Controls on trade in gold (coins and/or bullion)
Controls on external tradeImports and exports of gold are not allowed for the private sector. Jewelry for personal use may be brought into Myanmar, subject to customs declaration at the port of arrival. Personal jewelry of a prescribed value may be taken out, subject to the condition that the jewelry will be brought back into the country. No conditions are attached, however, to the taking out of personal jewelry that was declared to customs when it was brought into Myanmar. Gold bullion may not be imported from any source.
Controls on exports and imports of banknotes
On exports
Domestic currencyThe exportation of Myanmar currency is prohibited.
Foreign currencyResidents who have been granted an official permit to travel abroad are allowed to buy $500 from the MFTB and the MICB on presentation of $500 of FECs or the equivalent from their own foreign currency accounts. Nonresidents leaving Myanmar within six months of arriving may take out any balance of foreign currency they brought in with them and may also reconvert the remaining balance of the FECs purchased in excess of the minimum required purchase of $300.
On imports
Domestic currencyThe importation of Myanmar currency is prohibited.
Foreign currencyTravelers may bring in up to $2,000 or its equivalent without any declaration. Tourists arriving in Myanmar are required to purchase FECs equivalent to a minimum value of $300, but amounts in excess of this minimum may be reconverted into foreign exchange on departure.
Resident Accounts
Foreign exchange accounts permittedYes.
Held domesticallyForeign currency accounts of national firms may be kept with private domestic banks permitted to conduct foreign exchange transactions. Accounts may be opened in U.S. dollars only by Myanmar nationals who earn foreign exchange. Account holders are allowed to import under import licenses issued by the Ministry of Commerce (MOC) on the basis of LCs or on a collection basis.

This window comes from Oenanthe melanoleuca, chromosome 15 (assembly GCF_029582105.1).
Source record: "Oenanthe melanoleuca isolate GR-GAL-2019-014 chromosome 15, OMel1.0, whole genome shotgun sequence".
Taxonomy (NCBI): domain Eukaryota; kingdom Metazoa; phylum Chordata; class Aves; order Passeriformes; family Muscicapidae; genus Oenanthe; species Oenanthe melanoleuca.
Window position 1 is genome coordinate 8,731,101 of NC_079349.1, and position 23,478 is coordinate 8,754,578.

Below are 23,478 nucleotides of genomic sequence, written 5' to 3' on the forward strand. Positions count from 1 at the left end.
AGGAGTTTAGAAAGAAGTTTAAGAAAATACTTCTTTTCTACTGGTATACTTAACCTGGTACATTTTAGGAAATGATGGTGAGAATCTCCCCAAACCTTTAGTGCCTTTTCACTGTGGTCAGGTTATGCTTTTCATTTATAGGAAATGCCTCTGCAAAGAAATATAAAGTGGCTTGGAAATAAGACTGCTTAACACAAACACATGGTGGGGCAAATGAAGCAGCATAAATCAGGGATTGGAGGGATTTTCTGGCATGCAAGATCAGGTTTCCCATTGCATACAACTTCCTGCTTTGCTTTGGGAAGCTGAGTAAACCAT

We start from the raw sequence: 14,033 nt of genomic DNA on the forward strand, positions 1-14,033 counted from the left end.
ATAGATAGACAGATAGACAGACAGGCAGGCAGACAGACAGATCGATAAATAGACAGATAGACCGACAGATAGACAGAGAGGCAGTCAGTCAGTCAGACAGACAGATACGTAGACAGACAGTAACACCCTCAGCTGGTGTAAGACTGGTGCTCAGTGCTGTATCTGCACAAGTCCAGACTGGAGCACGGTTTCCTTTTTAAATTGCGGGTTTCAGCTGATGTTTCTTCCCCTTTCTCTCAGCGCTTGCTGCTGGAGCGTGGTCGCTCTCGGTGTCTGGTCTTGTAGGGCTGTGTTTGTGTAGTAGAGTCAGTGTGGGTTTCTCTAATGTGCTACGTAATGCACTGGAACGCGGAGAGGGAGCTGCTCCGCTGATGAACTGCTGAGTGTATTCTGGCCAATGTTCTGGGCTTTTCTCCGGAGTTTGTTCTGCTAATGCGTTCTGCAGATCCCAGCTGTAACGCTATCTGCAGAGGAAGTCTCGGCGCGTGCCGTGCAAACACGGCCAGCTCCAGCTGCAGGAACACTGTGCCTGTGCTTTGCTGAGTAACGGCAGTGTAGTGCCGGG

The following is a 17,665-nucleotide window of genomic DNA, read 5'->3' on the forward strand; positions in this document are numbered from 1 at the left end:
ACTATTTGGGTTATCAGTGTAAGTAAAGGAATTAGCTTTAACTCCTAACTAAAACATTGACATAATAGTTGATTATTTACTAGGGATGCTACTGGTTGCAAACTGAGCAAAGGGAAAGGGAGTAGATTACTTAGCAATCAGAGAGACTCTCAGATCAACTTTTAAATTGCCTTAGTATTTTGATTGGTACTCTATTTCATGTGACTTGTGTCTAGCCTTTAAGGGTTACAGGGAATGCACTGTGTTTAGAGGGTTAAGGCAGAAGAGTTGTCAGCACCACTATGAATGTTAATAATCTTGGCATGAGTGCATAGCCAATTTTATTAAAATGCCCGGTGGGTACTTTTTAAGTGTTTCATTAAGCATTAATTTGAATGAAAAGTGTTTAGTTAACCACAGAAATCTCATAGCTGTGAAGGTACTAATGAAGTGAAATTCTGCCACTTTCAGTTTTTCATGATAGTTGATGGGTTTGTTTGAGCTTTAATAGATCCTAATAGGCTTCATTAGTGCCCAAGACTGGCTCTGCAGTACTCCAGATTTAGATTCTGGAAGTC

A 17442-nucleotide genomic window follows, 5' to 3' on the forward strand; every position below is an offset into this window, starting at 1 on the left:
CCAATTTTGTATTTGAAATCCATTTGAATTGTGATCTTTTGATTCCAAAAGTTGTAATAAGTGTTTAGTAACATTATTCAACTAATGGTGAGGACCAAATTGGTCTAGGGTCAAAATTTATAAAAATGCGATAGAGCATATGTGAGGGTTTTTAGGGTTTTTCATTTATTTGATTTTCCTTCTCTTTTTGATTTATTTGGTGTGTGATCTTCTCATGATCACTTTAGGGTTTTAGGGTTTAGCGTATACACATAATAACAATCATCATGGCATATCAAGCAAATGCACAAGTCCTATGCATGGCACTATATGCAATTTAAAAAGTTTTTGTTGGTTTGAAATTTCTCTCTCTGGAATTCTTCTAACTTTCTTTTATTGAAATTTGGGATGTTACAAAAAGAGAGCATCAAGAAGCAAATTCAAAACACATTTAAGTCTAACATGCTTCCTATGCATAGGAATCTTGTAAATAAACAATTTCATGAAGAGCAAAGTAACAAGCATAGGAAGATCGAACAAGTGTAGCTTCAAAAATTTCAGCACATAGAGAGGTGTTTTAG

Approval requiredWith prior approval, account holders may use funds from their accounts to purchase air tickets for family visits abroad and to make payments for personal imports, for examination fees for their children, and for medical treatment abroad. Transfers of funds between accounts are permitted.
Held abroadThese accounts may be opened, but approval is required.
Accounts in domestic currency convertible into foreign currencyConversion is permitted only for payment of official expenses.
Nonresident Accounts
Foreign exchange accounts permittedForeign currency accounts of diplomatic missions and international organizations and their home-based personnel may be kept with the MFTB only. For other nonresidents, prior approval is required.
Domestic currency accountsThese accounts are permitted, but all debits and credits require prior authorization.
Convertible into foreign currencyThese accounts may be converted, but approval is required.
Blocked accountsNo.
Imports and Import Payments